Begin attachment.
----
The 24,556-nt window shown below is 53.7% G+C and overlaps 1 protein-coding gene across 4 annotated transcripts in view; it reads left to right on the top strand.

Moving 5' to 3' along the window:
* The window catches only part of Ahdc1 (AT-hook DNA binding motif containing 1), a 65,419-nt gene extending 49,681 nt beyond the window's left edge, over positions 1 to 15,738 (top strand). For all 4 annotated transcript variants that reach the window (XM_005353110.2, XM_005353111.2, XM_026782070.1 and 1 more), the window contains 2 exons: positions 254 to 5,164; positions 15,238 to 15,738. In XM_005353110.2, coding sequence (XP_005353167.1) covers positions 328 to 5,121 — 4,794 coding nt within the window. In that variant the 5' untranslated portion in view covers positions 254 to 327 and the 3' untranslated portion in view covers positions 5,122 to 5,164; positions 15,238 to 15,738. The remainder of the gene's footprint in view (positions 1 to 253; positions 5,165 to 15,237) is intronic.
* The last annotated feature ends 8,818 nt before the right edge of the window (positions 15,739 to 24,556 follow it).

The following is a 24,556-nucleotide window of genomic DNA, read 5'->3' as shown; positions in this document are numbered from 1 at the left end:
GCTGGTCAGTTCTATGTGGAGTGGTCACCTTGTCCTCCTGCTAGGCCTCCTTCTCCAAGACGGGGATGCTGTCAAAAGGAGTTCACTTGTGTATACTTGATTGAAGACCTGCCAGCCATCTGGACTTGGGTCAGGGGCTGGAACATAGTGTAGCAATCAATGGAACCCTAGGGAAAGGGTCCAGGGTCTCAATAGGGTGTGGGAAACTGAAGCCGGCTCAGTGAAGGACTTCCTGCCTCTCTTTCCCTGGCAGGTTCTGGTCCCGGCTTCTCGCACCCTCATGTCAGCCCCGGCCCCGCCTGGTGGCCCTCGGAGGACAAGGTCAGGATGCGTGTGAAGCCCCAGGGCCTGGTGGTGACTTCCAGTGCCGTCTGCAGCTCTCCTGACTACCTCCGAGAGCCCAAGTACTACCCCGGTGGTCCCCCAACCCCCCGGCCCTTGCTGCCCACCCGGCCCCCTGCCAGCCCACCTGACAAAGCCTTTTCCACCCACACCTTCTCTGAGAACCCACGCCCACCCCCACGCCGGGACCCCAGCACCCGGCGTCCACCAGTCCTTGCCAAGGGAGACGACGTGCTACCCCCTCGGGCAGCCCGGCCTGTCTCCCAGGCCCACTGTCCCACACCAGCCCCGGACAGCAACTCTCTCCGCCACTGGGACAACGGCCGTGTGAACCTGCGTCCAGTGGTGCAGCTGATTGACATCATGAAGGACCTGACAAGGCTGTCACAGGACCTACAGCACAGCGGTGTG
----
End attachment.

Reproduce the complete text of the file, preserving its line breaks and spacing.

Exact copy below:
The 24,556-nt window shown below is 53.7% G+C and overlaps 1 protein-coding gene across 4 annotated transcripts in view; it reads left to right on the top strand.

Moving 5' to 3' along the window:
* The window catches only part of Ahdc1 (AT-hook DNA binding motif containing 1), a 65,419-nt gene extending 49,681 nt beyond the window's left edge, over positions 1 to 15,738 (top strand). For all 4 annotated transcript variants that reach the window (XM_005353110.2, XM_005353111.2, XM_026782070.1 and 1 more), the window contains 2 exons: positions 254 to 5,164; positions 15,238 to 15,738. In XM_005353110.2, coding sequence (XP_005353167.1) covers positions 328 to 5,121 — 4,794 coding nt within the window. In that variant the 5' untranslated portion in view covers positions 254 to 327 and the 3' untranslated portion in view covers positions 5,122 to 5,164; positions 15,238 to 15,738. The remainder of the gene's footprint in view (positions 1 to 253; positions 5,165 to 15,237) is intronic.
* The last annotated feature ends 8,818 nt before the right edge of the window (positions 15,739 to 24,556 follow it).

The following is a 24,556-nucleotide window of genomic DNA, read 5'->3' as shown; positions in this document are numbered from 1 at the left end:
GCTGGTCAGTTCTATGTGGAGTGGTCACCTTGTCCTCCTGCTAGGCCTCCTTCTCCAAGACGGGGATGCTGTCAAAAGGAGTTCACTTGTGTATACTTGATTGAAGACCTGCCAGCCATCTGGACTTGGGTCAGGGGCTGGAACATAGTGTAGCAATCAATGGAACCCTAGGGAAAGGGTCCAGGGTCTCAATAGGGTGTGGGAAACTGAAGCCGGCTCAGTGAAGGACTTCCTGCCTCTCTTTCCCTGGCAGGTTCTGGTCCCGGCTTCTCGCACCCTCATGTCAGCCCCGGCCCCGCCTGGTGGCCCTCGGAGGACAAGGTCAGGATGCGTGTGAAGCCCCAGGGCCTGGTGGTGACTTCCAGTGCCGTCTGCAGCTCTCCTGACTACCTCCGAGAGCCCAAGTACTACCCCGGTGGTCCCCCAACCCCCCGGCCCTTGCTGCCCACCCGGCCCCCTGCCAGCCCACCTGACAAAGCCTTTTCCACCCACACCTTCTCTGAGAACCCACGCCCACCCCCACGCCGGGACCCCAGCACCCGGCGTCCACCAGTCCTTGCCAAGGGAGACGACGTGCTACCCCCTCGGGCAGCCCGGCCTGTCTCCCAGGCCCACTGTCCCACACCAGCCCCGGACAGCAACTCTCTCCGCCACTGGGACAACGGCCGTGTGAACCTGCGTCCAGTGGTGCAGCTGATTGACATCATGAAGGACCTGACAAGGCTGTCACAGGACCTACAGCACAGCGGTGTG